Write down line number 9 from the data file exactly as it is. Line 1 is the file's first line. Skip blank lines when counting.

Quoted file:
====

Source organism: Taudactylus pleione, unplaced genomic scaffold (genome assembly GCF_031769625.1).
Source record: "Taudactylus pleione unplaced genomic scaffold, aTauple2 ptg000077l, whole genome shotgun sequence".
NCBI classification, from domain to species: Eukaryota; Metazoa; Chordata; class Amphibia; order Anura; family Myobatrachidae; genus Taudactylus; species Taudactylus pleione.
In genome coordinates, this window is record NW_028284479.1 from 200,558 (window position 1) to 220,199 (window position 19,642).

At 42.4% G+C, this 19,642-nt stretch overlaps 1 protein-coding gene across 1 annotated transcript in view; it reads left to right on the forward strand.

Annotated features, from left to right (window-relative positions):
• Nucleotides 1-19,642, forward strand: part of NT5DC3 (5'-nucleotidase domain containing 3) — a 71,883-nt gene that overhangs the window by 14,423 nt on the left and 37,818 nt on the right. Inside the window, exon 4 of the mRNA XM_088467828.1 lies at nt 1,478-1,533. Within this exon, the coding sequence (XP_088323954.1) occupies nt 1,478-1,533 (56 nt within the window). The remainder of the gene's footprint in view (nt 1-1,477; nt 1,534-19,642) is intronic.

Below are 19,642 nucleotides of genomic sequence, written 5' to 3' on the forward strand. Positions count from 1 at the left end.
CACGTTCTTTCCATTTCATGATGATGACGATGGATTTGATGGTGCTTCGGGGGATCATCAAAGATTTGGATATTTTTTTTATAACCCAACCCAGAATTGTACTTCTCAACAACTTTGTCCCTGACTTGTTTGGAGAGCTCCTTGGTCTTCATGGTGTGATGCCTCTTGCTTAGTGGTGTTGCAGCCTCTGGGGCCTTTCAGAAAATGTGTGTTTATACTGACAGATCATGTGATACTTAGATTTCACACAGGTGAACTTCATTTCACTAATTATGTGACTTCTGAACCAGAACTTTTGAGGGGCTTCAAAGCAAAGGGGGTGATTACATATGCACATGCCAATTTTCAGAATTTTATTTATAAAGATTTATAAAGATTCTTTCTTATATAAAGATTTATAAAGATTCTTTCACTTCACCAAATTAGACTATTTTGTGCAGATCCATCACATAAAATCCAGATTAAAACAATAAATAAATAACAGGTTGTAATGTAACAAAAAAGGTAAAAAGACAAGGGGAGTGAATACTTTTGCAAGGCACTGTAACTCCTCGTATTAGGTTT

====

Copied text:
CACGTTCTTTCCATTTCATGATGATGACGATGGATTTGATGGTGCTTCGGGGGATCATCAAAGATTTGGATATTTTTTTTATAACCCAACCCAGAATTGTACTTCTCAACAACTTTGTCCCTGACTTGTTTGGAGAGCTCCTTGGTCTTCATGGTGTGATGCCTCTTGCTTAGTGGTGTTGCAGCCTCTGGGGCCTTTCAGAAAATGTGTGTTTATACTGACAGATCATGTGATACTTAGATTTCACACAGGTGAACTTCATTTCACTAATTATGTGACTTCTGAACCAGAACTTTTGAGGGGCTTCAAAGCAAAGGGGGTGATTACATATGCACATGCCAATTTTCAGAATTTTATTTATAAAGATTTATAAAGATTCTTTCTTATATAAAGATTTATAAAGATTCTTTCACTTCACCAAATTAGACTATTTTGTGCAGATCCATCACATAAAATCCAGATTAAAACAATAAATAAATAACAGGTTGTAATGTAACAAAAAAGGTAAAAAGACAAGGGGAGTGAATACTTTTGCAAGGCACTGTAACTCCTCGTATTAGGTTT